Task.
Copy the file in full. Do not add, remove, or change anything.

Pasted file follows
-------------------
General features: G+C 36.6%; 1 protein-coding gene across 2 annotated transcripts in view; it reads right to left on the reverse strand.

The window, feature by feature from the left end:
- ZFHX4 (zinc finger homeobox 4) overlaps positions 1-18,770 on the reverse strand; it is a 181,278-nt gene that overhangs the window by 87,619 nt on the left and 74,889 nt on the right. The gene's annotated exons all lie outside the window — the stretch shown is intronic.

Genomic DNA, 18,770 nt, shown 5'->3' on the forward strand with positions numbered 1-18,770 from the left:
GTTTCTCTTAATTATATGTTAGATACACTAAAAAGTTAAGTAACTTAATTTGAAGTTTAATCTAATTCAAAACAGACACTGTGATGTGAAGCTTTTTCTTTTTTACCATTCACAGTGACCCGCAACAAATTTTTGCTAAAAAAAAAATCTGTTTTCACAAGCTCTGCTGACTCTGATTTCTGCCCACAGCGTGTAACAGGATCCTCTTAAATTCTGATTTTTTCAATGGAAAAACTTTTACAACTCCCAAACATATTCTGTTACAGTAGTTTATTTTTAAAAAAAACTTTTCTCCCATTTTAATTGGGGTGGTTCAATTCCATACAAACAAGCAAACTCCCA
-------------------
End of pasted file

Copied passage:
General features: G+C 36.6%; 1 protein-coding gene across 2 annotated transcripts in view; it reads right to left on the reverse strand.

The window, feature by feature from the left end:
- ZFHX4 (zinc finger homeobox 4) overlaps positions 1-18,770 on the reverse strand; it is a 181,278-nt gene that overhangs the window by 87,619 nt on the left and 74,889 nt on the right. The gene's annotated exons all lie outside the window — the stretch shown is intronic.

Genomic DNA, 18,770 nt, shown 5'->3' on the forward strand with positions numbered 1-18,770 from the left:
GTTTCTCTTAATTATATGTTAGATACACTAAAAAGTTAAGTAACTTAATTTGAAGTTTAATCTAATTCAAAACAGACACTGTGATGTGAAGCTTTTTCTTTTTTACCATTCACAGTGACCCGCAACAAATTTTTGCTAAAAAAAAAATCTGTTTTCACAAGCTCTGCTGACTCTGATTTCTGCCCACAGCGTGTAACAGGATCCTCTTAAATTCTGATTTTTTCAATGGAAAAACTTTTACAACTCCCAAACATATTCTGTTACAGTAGTTTATTTTTAAAAAAAACTTTTCTCCCATTTTAATTGGGGTGGTTCAATTCCATACAAACAAGCAAACTCCCA